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ESRD Network of New England

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Presentation on theme: "ESRD Network of New England"— Presentation transcript:

1 ESRD Network of New England
The Model for Improvement: Simple Methods, Powerful Results Laura L. Adams President and CEO , Rhode Island Quality Institute Faculty, Institute for Healthcare Improvement Boston, Massachusetts October 16, 2008

2 Special Acknowledgement for Content Contributions: Institute for Healthcare Improvement Associates in Process Improvement Paul Plsek and Associates

3 It’s Not the Lack of Good Ideas…
Northern New England Cardiovascular Disease Study Group Utilized a process of “field trips” --learning from each other Mortality rate from coronary artery bypass graft  24% in 18 months Improvements have been sustained and remain among the lowest in the nation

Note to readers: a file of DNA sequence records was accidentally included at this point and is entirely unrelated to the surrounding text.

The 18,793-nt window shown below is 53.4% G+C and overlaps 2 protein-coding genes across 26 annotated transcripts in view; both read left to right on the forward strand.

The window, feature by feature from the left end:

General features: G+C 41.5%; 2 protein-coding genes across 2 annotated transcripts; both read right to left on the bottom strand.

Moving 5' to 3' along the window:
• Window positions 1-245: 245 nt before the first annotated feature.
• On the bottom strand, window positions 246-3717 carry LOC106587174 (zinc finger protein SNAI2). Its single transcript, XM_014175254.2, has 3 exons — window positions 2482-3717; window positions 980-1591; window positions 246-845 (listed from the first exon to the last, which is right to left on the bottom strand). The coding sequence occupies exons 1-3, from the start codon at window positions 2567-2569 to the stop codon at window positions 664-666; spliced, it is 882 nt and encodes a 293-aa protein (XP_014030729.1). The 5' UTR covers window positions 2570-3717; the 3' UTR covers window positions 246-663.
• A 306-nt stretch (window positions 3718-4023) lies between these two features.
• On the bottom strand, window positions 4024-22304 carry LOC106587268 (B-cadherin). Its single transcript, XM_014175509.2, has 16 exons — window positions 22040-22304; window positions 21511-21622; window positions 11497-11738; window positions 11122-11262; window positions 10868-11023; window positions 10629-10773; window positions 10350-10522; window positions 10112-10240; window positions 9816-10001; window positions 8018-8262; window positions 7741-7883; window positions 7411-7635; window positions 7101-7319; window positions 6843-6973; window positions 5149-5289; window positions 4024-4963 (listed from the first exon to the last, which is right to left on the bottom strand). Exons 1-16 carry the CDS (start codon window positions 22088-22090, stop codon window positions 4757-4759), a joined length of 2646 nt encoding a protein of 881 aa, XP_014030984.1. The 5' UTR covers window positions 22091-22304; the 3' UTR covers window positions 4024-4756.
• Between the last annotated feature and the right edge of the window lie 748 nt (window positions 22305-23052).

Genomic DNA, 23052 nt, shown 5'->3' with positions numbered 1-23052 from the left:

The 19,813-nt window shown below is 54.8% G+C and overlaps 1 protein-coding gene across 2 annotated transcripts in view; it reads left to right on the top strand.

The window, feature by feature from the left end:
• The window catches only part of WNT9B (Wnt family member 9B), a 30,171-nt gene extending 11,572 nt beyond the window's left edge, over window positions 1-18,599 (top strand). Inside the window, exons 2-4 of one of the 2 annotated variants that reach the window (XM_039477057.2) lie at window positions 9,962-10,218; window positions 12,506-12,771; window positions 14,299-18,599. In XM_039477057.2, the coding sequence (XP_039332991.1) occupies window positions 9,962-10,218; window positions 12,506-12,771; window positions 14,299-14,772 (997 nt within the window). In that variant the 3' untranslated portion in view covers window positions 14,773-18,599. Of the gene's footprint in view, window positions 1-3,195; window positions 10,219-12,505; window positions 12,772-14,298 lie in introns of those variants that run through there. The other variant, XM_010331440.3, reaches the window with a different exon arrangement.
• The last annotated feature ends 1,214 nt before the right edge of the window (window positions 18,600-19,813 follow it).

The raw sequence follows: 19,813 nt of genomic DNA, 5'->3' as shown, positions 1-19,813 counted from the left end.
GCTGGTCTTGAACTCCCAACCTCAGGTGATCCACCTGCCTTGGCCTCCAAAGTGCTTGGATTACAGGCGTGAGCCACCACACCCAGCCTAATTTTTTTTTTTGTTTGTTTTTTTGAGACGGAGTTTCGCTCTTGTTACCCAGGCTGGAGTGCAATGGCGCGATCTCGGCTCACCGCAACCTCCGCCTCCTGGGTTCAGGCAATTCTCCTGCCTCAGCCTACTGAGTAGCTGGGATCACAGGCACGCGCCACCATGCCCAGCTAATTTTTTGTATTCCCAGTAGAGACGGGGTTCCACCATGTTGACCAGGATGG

4 Dartmouth-Hitchcock Medical Center – Cardiac Bypass Mortality

5 What The Northern NE Group Learned
Four actions that dramatically reduce mortality: Use pre-operative aspirin Maintain adequate control of the heart rate Use the internal mammary artery as the harvest site Avoid excessive dilution of the blood during surgery The cost of these = $1.38 per patient! From:

6 Aims to Action

7 What is The Model for Improvement?*
Variant of process improvement that: relies on existing knowledge dramatically shortens discovery process works on “rapid trial & learn” method relies heavily on action * Also known as the “Rapid Cycle Improvement” 6

8 Model for Improvement Act Plan Do Study